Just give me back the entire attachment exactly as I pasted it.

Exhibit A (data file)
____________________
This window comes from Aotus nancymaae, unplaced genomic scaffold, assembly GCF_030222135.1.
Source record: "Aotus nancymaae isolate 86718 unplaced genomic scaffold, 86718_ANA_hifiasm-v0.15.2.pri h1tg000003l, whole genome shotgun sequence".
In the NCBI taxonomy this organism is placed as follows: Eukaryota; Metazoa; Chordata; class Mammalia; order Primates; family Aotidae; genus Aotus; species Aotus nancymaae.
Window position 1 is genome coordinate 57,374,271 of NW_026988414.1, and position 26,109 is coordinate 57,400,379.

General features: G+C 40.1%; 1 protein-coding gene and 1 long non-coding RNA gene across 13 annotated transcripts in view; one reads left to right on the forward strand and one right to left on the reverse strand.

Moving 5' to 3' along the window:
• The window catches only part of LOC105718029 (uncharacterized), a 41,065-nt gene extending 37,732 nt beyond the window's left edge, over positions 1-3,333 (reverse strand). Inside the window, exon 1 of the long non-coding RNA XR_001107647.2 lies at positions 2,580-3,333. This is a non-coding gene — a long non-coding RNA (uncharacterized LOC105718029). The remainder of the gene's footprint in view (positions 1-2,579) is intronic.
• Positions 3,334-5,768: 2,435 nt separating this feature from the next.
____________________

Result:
This window comes from Aotus nancymaae, unplaced genomic scaffold, assembly GCF_030222135.1.
Source record: "Aotus nancymaae isolate 86718 unplaced genomic scaffold, 86718_ANA_hifiasm-v0.15.2.pri h1tg000003l, whole genome shotgun sequence".
In the NCBI taxonomy this organism is placed as follows: Eukaryota; Metazoa; Chordata; class Mammalia; order Primates; family Aotidae; genus Aotus; species Aotus nancymaae.
Window position 1 is genome coordinate 57,374,271 of NW_026988414.1, and position 26,109 is coordinate 57,400,379.

General features: G+C 40.1%; 1 protein-coding gene and 1 long non-coding RNA gene across 13 annotated transcripts in view; one reads left to right on the forward strand and one right to left on the reverse strand.

Moving 5' to 3' along the window:
• The window catches only part of LOC105718029 (uncharacterized), a 41,065-nt gene extending 37,732 nt beyond the window's left edge, over positions 1-3,333 (reverse strand). Inside the window, exon 1 of the long non-coding RNA XR_001107647.2 lies at positions 2,580-3,333. This is a non-coding gene — a long non-coding RNA (uncharacterized LOC105718029). The remainder of the gene's footprint in view (positions 1-2,579) is intronic.
• Positions 3,334-5,768: 2,435 nt separating this feature from the next.